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6 Steps You Can Take to Care for Your Cat's Teeth

 by petbucket on 30 Apr 2015 |
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One of the most common problems that veterinarians report seeing in cats is poor dental hygiene. Since you probably don't get that many opportunities to see your kitty's teeth, it can be easy to forget that they need care, and many cat owners go for years without ever addressing their pets' dental health. Unfortunately, many cats struggle with tooth decay and gum disease, and you might not always know if your feline friend is one of them. Left untreated for too long, dental issues can lead to much more serious health problems including heart disease and cancer. Here is a look at six steps you can take to care for you cat's teeth and ensure that they don't cause discomfort or other complications.

1. Take a Whiff - Have you always written off Fluffy's terrible breath as something that's unavoidable? In reality, cats shouldn't have bad breath as long as their teeth and gums are healthy. Obviously, kitties' mouths aren't likely to smell great all the time (especially after eating), but if you've noticed an extremely strong, lingering odor, then it's time to consider a trip to the vet.

2. Look Closely - As you spend time with your cat, there are likely to be plenty of opportunities to peek inside his mouth. Try to take a good look the next time catch your kitty meowing or yawning, and keep an eye out for common indicators of dental or periodontal disease, including swollen gums, bleeding, discolored teeth, or pus.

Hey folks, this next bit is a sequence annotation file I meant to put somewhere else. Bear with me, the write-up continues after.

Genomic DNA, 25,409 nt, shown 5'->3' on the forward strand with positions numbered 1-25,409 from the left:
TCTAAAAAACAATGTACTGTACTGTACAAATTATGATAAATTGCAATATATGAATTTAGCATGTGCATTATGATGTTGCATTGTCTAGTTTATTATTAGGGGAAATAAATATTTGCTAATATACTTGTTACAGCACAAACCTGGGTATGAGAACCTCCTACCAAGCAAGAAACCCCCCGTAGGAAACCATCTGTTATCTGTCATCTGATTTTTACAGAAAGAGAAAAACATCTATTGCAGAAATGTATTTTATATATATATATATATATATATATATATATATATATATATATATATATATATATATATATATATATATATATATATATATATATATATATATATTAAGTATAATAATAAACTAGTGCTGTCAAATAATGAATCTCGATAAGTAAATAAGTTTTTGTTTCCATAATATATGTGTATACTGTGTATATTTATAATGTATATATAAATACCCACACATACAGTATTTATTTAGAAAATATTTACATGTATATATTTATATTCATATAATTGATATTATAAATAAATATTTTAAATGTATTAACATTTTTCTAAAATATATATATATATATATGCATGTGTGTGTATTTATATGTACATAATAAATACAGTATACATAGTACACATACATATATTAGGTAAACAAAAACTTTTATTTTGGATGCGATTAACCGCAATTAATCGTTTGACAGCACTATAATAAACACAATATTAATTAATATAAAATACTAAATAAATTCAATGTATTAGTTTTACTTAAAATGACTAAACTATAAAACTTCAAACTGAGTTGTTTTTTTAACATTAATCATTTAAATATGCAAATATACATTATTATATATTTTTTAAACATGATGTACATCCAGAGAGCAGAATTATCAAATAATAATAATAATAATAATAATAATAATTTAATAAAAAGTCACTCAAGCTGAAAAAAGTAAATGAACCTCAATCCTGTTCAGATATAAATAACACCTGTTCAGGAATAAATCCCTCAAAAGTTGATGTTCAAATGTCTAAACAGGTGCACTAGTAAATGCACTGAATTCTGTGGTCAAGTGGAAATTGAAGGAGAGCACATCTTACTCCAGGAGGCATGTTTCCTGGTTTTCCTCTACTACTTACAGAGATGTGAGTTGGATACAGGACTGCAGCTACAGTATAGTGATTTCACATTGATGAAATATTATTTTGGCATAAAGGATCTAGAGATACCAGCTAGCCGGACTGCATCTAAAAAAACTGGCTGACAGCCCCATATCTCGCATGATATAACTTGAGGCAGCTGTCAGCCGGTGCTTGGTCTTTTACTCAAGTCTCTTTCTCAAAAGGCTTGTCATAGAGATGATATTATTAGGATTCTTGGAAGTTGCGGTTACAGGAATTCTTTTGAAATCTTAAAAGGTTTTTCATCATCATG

3. Watch Out for Hints - Cats tend to be very stoic animals, and many of them won't show any obvious signs that they are in pain from dental problems. It's important, therefore, for you to be a good detective, and watch out for any hints from your kitty that she might be having problems with her mouth. Slow eating or a decrease in appetite could both be signs that your cat is suffering from pain. She might also paw at her mouth often or struggle with excessive drooling. 

4. Brush Teeth Regularly - The simplest way to prevent dental issues for your cat is to brush his teeth regularly. You may be wary about how your cat will react to home brushings, but you are much more likely to be successful if you ease your pet into the idea. Begin by spending some time touching Kitty's teeth and gums with a finger or some gauze dipped in chicken broth or tuna juice. Next, let your cat lick some treats off the toothbrush before switching to kitty toothpaste with a tempting flavour. Finally, you can try brushing gently, paying the closest attention to your cat's canines and molars. If you repeat this routine weekly, you should see a noticeable decrease in tartar buildup before long. 

5. Dry Food and Dental Treats - While wet cat food will just coat Tiger's teeth with plaque-causing particles, dry food is hard enough that it should scrape away some of the tartar if your cat eats it often. You can also find dedicated dental chews at your local pet store in order to help clean your kitty's teeth without too much effort on your part.

6. Regular Cleanings - Just as people are supposed to make routine visits to the dentist, you should occasionally have the vet give your kitty a more thorough teeth cleaning. These procedures are performed under general anaesthesia and they typically include plaque removal, scaling, and fluoride treatment. Most cats only need professional cleanings a few times in their lives, but you should ask your vet what she recommends.

Putting a little extra effort into caring for your kitty's teeth might seem like a big ordeal, but you'll be amazed how much it can help. You owe it to your cat to do everything you can to be a good owner, and maintaining Fluffy's oral health is just one part of the commitment you make when you adopt a feline pal.

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